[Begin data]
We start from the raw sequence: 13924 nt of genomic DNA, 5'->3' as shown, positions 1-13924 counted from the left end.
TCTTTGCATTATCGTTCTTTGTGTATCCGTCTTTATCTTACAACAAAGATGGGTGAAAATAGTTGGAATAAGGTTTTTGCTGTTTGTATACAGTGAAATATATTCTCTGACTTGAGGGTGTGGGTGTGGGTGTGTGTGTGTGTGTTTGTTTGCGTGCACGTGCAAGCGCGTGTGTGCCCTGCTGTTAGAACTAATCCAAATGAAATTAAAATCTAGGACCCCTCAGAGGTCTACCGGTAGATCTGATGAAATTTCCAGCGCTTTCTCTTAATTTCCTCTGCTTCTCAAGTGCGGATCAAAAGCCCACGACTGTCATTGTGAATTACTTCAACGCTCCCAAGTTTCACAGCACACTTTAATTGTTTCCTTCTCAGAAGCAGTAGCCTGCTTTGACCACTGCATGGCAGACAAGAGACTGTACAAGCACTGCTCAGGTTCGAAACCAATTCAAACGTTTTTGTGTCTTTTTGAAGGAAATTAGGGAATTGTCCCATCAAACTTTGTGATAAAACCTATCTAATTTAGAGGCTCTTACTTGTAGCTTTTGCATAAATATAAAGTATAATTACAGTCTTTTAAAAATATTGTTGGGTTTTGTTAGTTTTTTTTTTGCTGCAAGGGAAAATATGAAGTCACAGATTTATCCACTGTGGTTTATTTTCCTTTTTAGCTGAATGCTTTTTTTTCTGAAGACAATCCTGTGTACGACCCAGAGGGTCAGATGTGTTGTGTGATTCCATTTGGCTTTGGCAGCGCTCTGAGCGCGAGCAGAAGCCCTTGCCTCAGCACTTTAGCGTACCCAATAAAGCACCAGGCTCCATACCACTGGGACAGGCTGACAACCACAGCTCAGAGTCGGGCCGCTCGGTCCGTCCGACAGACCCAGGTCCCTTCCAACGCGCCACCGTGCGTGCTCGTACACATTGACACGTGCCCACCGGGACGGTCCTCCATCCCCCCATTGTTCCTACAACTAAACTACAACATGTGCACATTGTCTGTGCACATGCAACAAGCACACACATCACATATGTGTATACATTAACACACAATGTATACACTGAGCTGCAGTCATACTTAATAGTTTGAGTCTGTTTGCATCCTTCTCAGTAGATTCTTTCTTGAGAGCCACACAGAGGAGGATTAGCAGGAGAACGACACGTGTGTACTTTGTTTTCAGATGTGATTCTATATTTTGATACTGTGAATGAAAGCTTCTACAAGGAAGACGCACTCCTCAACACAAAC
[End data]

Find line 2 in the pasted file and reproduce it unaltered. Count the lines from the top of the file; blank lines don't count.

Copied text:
TCTTTGCATTATCGTTCTTTGTGTATCCGTCTTTATCTTACAACAAAGATGGGTGAAAATAGTTGGAATAAGGTTTTTGCTGTTTGTATACAGTGAAATATATTCTCTGACTTGAGGGTGTGGGTGTGGGTGTGTGTGTGTGTGTTTGTTTGCGTGCACGTGCAAGCGCGTGTGTGCCCTGCTGTTAGAACTAATCCAAATGAAATTAAAATCTAGGACCCCTCAGAGGTCTACCGGTAGATCTGATGAAATTTCCAGCGCTTTCTCTTAATTTCCTCTGCTTCTCAAGTGCGGATCAAAAGCCCACGACTGTCATTGTGAATTACTTCAACGCTCCCAAGTTTCACAGCACACTTTAATTGTTTCCTTCTCAGAAGCAGTAGCCTGCTTTGACCACTGCATGGCAGACAAGAGACTGTACAAGCACTGCTCAGGTTCGAAACCAATTCAAACGTTTTTGTGTCTTTTTGAAGGAAATTAGGGAATTGTCCCATCAAACTTTGTGATAAAACCTATCTAATTTAGAGGCTCTTACTTGTAGCTTTTGCATAAATATAAAGTATAATTACAGTCTTTTAAAAATATTGTTGGGTTTTGTTAGTTTTTTTTTTGCTGCAAGGGAAAATATGAAGTCACAGATTTATCCACTGTGGTTTATTTTCCTTTTTAGCTGAATGCTTTTTTTTCTGAAGACAATCCTGTGTACGACCCAGAGGGTCAGATGTGTTGTGTGATTCCATTTGGCTTTGGCAGCGCTCTGAGCGCGAGCAGAAGCCCTTGCCTCAGCACTTTAGCGTACCCAATAAAGCACCAGGCTCCATACCACTGGGACAGGCTGACAACCACAGCTCAGAGTCGGGCCGCTCGGTCCGTCCGACAGACCCAGGTCCCTTCCAACGCGCCACCGTGCGTGCTCGTACACATTGACACGTGCCCACCGGGACGGTCCTCCATCCCCCCATTGTTCCTACAACTAAACTACAACATGTGCACATTGTCTGTGCACATGCAACAAGCACACACATCACATATGTGTATACATTAACACACAATGTATACACTGAGCTGCAGTCATACTTAATAGTTTGAGTCTGTTTGCATCCTTCTCAGTAGATTCTTTCTTGAGAGCCACACAGAGGAGGATTAGCAGGAGAACGACACGTGTGTACTTTGTTTTCAGATGTGATTCTATATTTTGATACTGTGAATGAAAGCTTCTACAAGGAAGACGCACTCCTCAACACAAAC